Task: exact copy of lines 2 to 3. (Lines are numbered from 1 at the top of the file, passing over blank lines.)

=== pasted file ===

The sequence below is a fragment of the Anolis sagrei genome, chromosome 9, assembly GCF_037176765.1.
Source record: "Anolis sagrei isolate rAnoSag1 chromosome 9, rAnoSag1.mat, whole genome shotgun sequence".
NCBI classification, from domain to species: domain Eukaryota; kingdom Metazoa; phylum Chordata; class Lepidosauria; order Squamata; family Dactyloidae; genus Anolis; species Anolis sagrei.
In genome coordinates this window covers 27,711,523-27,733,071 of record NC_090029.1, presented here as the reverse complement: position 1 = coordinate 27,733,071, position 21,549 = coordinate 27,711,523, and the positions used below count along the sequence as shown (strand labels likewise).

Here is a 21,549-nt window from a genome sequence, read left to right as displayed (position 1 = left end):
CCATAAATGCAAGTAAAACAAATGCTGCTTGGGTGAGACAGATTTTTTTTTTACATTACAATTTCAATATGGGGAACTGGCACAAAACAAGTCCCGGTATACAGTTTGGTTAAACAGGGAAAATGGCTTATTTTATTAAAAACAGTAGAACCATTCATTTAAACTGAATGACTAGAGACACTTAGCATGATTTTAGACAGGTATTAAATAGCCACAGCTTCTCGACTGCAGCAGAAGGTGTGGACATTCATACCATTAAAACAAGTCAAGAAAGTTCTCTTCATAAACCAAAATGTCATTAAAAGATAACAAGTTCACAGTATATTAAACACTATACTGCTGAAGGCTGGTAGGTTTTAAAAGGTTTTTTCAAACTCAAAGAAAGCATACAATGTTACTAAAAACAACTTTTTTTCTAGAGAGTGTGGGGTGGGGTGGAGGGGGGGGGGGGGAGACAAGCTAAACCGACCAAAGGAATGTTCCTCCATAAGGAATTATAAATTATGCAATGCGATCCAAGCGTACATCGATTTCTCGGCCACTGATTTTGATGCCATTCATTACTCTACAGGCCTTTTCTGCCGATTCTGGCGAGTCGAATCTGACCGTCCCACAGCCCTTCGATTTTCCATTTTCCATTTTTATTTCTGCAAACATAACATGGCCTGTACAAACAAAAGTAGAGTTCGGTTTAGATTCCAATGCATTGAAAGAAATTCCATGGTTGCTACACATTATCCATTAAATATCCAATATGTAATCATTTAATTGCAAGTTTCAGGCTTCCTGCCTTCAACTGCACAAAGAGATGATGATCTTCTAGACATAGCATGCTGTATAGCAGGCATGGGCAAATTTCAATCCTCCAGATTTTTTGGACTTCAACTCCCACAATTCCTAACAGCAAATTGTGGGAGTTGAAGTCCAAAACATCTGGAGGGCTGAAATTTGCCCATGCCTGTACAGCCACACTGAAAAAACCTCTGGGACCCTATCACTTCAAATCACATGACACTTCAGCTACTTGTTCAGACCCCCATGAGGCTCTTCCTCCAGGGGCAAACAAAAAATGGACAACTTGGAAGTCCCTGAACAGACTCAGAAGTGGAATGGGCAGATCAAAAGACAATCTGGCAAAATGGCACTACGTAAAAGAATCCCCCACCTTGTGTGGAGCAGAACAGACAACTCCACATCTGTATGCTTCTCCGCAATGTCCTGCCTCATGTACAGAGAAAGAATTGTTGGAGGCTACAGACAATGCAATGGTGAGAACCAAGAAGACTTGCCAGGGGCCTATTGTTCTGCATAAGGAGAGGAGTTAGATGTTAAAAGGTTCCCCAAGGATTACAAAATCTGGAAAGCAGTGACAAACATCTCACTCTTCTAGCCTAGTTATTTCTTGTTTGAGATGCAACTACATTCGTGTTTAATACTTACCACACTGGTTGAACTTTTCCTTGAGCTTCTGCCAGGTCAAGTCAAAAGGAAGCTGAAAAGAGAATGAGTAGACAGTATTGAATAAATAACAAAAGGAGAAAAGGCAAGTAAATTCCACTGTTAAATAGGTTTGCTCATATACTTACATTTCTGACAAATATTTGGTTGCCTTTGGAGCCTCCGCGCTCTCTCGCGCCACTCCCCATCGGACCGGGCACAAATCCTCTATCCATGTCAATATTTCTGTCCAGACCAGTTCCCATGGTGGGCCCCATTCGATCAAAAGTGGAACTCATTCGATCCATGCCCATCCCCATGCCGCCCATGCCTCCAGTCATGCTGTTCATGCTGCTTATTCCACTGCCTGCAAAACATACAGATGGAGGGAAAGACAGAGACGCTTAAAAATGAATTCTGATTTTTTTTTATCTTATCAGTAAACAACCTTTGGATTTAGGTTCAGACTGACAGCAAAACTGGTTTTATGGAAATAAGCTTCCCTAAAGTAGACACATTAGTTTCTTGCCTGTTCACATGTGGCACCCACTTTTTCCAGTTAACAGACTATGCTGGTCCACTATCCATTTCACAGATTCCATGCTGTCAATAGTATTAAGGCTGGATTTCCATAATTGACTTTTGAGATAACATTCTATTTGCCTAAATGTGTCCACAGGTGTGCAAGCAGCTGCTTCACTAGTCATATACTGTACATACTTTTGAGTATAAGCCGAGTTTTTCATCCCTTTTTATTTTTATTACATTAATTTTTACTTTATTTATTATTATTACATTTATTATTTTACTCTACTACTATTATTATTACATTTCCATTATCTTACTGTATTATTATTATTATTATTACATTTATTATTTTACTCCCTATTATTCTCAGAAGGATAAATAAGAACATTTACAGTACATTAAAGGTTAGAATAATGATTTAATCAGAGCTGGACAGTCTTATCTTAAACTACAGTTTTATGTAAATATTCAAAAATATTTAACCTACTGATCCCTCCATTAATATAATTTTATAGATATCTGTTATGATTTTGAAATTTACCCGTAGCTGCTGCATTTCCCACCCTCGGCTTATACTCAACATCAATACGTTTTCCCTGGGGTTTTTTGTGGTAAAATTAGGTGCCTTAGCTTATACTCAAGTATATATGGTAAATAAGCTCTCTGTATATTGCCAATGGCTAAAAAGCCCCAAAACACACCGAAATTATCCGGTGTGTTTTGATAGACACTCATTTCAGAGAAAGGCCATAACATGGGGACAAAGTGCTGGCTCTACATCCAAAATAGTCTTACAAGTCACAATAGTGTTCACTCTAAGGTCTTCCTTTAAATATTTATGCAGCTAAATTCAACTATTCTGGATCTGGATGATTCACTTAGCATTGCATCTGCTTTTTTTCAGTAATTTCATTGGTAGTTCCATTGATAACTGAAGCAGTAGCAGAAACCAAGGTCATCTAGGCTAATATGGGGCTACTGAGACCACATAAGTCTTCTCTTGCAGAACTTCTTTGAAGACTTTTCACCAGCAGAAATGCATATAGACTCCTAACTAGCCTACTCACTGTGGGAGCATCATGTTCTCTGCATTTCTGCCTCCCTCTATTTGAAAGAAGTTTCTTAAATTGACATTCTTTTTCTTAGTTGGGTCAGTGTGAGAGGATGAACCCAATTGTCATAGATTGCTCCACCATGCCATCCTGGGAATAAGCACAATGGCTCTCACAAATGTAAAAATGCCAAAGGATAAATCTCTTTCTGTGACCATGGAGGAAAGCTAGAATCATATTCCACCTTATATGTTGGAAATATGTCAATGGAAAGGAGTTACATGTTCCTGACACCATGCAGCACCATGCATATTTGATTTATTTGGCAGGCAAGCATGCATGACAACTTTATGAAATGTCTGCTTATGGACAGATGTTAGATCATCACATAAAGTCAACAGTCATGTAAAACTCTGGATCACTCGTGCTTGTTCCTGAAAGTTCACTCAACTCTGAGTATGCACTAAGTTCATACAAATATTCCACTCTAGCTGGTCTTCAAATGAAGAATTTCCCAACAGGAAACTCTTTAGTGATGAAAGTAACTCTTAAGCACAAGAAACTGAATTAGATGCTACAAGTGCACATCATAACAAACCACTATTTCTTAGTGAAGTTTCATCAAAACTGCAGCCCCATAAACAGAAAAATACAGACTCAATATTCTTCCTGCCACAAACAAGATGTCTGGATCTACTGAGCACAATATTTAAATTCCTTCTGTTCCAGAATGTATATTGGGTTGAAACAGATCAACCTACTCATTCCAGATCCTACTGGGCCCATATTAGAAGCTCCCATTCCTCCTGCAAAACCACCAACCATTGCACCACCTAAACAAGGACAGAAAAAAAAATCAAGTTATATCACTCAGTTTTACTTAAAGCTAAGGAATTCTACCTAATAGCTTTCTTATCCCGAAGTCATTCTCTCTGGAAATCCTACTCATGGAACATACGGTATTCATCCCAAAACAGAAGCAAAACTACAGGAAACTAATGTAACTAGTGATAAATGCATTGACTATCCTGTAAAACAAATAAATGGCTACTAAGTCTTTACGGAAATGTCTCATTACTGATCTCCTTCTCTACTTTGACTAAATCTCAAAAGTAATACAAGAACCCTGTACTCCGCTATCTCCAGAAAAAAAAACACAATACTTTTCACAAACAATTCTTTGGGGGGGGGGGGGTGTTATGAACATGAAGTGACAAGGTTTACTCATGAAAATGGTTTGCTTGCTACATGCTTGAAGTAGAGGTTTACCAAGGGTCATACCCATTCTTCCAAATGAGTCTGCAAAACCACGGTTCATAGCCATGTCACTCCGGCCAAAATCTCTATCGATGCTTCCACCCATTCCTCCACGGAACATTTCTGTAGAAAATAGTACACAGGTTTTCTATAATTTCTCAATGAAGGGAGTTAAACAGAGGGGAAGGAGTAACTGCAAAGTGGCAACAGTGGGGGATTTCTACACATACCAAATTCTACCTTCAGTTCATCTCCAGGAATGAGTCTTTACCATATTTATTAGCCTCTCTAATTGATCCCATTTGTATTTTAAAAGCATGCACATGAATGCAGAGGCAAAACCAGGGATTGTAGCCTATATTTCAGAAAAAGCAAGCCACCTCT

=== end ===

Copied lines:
Source record: "Anolis sagrei isolate rAnoSag1 chromosome 9, rAnoSag1.mat, whole genome shotgun sequence".
NCBI classification, from domain to species: domain Eukaryota; kingdom Metazoa; phylum Chordata; class Lepidosauria; order Squamata; family Dactyloidae; genus Anolis; species Anolis sagrei.